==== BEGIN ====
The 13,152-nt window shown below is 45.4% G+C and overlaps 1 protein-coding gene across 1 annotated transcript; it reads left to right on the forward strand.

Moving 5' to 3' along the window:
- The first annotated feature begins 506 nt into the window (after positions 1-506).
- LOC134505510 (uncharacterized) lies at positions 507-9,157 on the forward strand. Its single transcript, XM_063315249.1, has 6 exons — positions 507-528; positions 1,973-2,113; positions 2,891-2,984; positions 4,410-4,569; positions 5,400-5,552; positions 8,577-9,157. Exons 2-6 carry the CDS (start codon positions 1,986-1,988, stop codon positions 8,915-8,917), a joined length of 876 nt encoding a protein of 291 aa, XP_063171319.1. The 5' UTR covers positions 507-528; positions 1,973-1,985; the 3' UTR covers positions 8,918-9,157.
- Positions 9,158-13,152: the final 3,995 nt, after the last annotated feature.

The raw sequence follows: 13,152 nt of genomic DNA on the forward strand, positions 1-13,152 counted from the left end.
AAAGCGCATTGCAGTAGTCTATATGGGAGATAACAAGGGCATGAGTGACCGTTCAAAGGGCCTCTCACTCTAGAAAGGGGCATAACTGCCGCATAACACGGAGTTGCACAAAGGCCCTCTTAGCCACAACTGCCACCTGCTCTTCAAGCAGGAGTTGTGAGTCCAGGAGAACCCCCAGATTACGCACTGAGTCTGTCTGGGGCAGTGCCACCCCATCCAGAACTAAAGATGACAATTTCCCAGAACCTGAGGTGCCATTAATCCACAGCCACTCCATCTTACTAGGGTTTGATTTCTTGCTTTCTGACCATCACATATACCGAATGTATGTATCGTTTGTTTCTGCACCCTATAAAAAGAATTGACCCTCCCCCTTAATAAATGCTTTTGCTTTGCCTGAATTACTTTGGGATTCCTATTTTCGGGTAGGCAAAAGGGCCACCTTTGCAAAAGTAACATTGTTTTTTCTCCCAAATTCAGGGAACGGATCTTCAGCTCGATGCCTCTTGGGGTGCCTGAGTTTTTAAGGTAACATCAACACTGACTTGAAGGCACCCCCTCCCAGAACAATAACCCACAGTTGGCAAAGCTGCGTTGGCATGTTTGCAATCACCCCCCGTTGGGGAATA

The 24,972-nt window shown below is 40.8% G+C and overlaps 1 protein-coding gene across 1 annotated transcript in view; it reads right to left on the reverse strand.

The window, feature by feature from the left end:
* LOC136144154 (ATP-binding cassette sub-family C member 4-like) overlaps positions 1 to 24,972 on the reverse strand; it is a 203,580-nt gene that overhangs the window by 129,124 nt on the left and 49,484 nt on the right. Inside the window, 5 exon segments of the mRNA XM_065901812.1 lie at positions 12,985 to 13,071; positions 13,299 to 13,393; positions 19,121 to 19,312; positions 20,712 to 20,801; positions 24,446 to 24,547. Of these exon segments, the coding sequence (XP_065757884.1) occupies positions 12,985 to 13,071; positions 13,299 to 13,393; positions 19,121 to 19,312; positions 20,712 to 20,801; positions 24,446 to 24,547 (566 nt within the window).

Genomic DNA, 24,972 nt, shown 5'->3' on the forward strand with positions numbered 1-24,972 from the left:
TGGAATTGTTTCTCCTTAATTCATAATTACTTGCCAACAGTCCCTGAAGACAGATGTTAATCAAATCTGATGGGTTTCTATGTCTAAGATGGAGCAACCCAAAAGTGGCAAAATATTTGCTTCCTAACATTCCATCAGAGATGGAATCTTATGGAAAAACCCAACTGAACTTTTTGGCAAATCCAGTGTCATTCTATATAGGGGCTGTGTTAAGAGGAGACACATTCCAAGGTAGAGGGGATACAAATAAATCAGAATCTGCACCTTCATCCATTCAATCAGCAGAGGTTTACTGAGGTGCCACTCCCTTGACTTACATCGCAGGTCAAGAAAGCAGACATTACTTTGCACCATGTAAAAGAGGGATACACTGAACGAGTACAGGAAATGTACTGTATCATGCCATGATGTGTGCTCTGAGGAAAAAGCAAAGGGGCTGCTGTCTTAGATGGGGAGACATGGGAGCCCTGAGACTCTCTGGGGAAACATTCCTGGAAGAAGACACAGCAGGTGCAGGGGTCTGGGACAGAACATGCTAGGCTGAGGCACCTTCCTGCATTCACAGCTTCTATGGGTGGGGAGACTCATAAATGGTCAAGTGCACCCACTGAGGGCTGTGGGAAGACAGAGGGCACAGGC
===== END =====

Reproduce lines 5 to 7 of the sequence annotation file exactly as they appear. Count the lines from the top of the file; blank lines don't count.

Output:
- Positions 9,158-13,152: the final 3,995 nt, after the last annotated feature.

The raw sequence follows: 13,152 nt of genomic DNA on the forward strand, positions 1-13,152 counted from the left end.
AAAGCGCATTGCAGTAGTCTATATGGGAGATAACAAGGGCATGAGTGACCGTTCAAAGGGCCTCTCACTCTAGAAAGGGGCATAACTGCCGCATAACACGGAGTTGCACAAAGGCCCTCTTAGCCACAACTGCCACCTGCTCTTCAAGCAGGAGTTGTGAGTCCAGGAGAACCCCCAGATTACGCACTGAGTCTGTCTGGGGCAGTGCCACCCCATCCAGAACTAAAGATGACAATTTCCCAGAACCTGAGGTGCCATTAATCCACAGCCACTCCATCTTACTAGGGTTTGATTTCTTGCTTTCTGACCATCACATATACCGAATGTATGTATCGTTTGTTTCTGCACCCTATAAAAAGAATTGACCCTCCCCCTTAATAAATGCTTTTGCTTTGCCTGAATTACTTTGGGATTCCTATTTTCGGGTAGGCAAAAGGGCCACCTTTGCAAAAGTAACATTGTTTTTTCTCCCAAATTCAGGGAACGGATCTTCAGCTCGATGCCTCTTGGGGTGCCTGAGTTTTTAAGGTAACATCAACACTGACTTGAAGGCACCCCCTCCCAGAACAATAACCCACAGTTGGCAAAGCTGCGTTGGCATGTTTGCAATCACCCCCCGTTGGGGAATA